To Dream The Impossible Dream
That wonderful year was 1954. Our first nuclear submarine, Nautilus, is launched, Ike warns about intervening in Vietnam, and the Army/McCarthy hearings begin. On the lighter side Roger Bannister runs the first 4-minute mile and RCA offers the first color TV set with a 12″ screen for $1,000. To celebrate our Judeo-Christian heritage the phrase “Under God” is added to the Pledge of Allegiance. I was delivering papers every day and once a week when I went to town to pay my bill I normally went to the movies. It was in 1954 I heard Frank Sinatra sing words on the big screen I never forgot. Even to this day I still remember those lyrics:
“Fairy tales can come true, it can happen to you, if you’re young at heart. For it’s hard you will find to be narrow of mind if you’re young at heart. You can go to extremes with impossible schemes, you can laugh when your dreams fall apart at the seams, and life gets more exciting with each passing day, and love is either in your heart or on its way. Don’t you know that it’s worth every treasure on earth to be young at heart; for as rich as you are, it’s much better by far to be young at heart. And if you should survive to 105, think of all you’ll derive out of being alive. And here is the best part, you’ll have a head start, if you are among the very young at heart.”
Not only were the 1950s the time of classic sixguns it was also a grand time for lyricists; if there are any songs like this out there now, anything that actually inspires, I certainly haven’t heard it lately. Not only was 1954 a banner year in so many ways as mentioned, something else which would have a great effect on handguns was taking place in a small manufacturing plant in the Northeast. Bill Ruger had begun producing the Sturm, Ruger .22 semi-automatic in 1949 and followed this with his .22 Single-Six in 1953. With the latter Ruger resurrected the single action revolver and now in 1954 he was putting the finishing touches on the .357 Blackhawk which officially arrived in 1955. We have such a proliferation of all kinds of handguns today it is probably difficult for younger shooters to realize how important that .357 Blackhawk, now affectionately known as the Flat-Top, was.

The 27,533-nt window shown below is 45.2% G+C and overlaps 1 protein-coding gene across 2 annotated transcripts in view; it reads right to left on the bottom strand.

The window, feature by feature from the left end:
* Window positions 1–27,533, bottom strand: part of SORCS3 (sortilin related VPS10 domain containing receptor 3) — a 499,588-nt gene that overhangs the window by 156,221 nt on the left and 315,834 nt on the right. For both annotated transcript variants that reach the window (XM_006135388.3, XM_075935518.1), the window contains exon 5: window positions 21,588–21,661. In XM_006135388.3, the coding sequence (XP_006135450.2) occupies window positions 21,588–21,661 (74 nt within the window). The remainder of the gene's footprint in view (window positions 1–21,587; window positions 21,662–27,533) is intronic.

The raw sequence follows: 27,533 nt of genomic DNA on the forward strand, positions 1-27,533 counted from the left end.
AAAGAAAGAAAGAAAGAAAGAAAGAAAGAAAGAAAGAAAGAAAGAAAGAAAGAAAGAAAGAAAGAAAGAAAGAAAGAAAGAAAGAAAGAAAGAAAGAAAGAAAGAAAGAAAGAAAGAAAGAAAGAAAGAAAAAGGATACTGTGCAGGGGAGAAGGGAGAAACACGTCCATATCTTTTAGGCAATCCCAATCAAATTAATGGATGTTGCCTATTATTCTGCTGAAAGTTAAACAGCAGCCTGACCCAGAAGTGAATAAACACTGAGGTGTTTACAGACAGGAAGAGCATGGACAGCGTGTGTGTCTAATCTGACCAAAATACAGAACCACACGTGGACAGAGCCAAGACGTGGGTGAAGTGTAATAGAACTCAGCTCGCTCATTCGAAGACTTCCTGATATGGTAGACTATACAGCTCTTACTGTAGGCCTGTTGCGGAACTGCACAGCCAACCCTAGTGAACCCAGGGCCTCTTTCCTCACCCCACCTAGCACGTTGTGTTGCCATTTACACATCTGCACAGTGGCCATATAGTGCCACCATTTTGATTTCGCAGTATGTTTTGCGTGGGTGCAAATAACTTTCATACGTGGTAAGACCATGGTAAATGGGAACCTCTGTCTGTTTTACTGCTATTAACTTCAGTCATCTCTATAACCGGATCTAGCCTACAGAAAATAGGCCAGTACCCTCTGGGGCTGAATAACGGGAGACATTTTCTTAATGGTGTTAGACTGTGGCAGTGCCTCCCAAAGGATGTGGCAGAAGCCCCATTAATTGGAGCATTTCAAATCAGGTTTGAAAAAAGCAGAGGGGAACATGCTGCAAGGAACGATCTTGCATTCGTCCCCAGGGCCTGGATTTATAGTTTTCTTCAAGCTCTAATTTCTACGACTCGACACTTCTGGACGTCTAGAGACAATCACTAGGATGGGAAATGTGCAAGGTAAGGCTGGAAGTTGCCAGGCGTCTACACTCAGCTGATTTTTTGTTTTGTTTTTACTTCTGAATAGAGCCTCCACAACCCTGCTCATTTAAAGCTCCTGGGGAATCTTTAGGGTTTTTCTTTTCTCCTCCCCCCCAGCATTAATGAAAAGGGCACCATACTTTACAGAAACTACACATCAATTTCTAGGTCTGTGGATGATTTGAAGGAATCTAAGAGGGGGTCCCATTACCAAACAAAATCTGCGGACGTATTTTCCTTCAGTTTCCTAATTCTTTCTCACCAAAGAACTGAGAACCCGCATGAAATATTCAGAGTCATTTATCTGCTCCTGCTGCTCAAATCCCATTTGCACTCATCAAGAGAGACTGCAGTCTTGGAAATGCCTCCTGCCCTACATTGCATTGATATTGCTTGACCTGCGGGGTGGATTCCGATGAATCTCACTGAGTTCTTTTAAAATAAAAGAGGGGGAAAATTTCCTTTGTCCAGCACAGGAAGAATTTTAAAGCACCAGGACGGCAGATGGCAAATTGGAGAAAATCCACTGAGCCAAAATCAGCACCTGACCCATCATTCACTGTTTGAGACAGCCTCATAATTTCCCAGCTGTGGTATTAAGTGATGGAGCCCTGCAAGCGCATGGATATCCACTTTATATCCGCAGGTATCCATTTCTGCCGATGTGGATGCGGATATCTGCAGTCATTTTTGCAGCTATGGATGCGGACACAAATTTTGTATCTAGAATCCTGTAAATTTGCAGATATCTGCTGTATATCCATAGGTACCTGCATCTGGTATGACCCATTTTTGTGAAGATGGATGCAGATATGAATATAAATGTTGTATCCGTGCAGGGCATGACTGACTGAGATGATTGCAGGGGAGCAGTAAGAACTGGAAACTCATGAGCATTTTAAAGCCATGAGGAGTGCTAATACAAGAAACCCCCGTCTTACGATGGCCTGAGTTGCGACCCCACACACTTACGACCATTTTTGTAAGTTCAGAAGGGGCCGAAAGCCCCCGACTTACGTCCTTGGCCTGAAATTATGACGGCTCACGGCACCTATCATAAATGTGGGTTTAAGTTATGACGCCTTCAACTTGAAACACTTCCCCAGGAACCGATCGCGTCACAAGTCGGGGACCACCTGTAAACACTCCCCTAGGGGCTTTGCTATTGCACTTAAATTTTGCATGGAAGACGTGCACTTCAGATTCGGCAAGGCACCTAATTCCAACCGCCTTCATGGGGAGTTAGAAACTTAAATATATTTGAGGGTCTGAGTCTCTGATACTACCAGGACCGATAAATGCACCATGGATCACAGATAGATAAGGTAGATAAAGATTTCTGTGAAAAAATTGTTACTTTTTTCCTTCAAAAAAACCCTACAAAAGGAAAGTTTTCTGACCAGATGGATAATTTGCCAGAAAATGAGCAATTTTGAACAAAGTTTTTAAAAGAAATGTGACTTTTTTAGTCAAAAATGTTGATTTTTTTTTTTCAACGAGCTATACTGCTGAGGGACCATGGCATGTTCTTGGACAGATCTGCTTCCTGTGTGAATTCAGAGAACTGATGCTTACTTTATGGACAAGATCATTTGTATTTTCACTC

“Fairy Tales Can Come True!” As in the case of a long-awaited Ruger
New Model Flat-Top .44 Specials.
Colt had dropped the Single Action Army in 1940 with no thought of ever producing it again. In 1954 Great Western in Los Angeles started producing the first replica of the Colt Single Action; Ruger went Great Western at least one step further by modernizing the Single Action in two ways, adjustable sights and virtually unbreakable lockwork. Gone were the old flat springs of the Colt as the new Ruger used the same coil-spring action as the .22 Single-Six. The Blackhawk, of course, was larger than the Ruger .22 being full Colt-sized, and with a heavy flat-topped frame containing a fully adjustable Micro rear sight. The old Single Action dating all the way back to 1836 was now officially modernized.
The Blackhawk .357 Magnum was a wonderful sixgun and in fact was my first new centerfire single action. But those of us who were young at heart were ready to go to extremes with not so impossible schemes but it soon appeared our dreams would fall apart at the seams. Elmer Keith got every sixgunner excited by telling us Ruger promised .44 Special and .45 Colt versions momentarily… neither ever happened. The arrival of the .44 Magnum in late 1955 pretty much put the kibosh on a new .44 Special from Ruger. Ruger did try to use their .357 Blackhawk as the platform for the new .44 Magnum and made up three prototypes with 4-5/8″, 5-1/2″ and 7-1/2″ barrels. Keith warned them frame was too small but he wanted the former to use as a .44 Special. They listened enough to do further testing and in doing so one of the guns blew with a proof load; I would imagine the other two were destroyed. That was the last we heard of a .44 Special from Ruger. They did do a .45 Colt, however they used the .44 Magnum Super Blackhawk frame as the platform. We really could not complain too much as for the first time we had a single action capable of accessing the real potential of the .45 Colt case. We were soon safely shooting 300-grain bullets at 1,200 fps from the .45 Blackhawk. But alas and alack it seemed our dreams of a .44 Special had really fallen apart at the seams.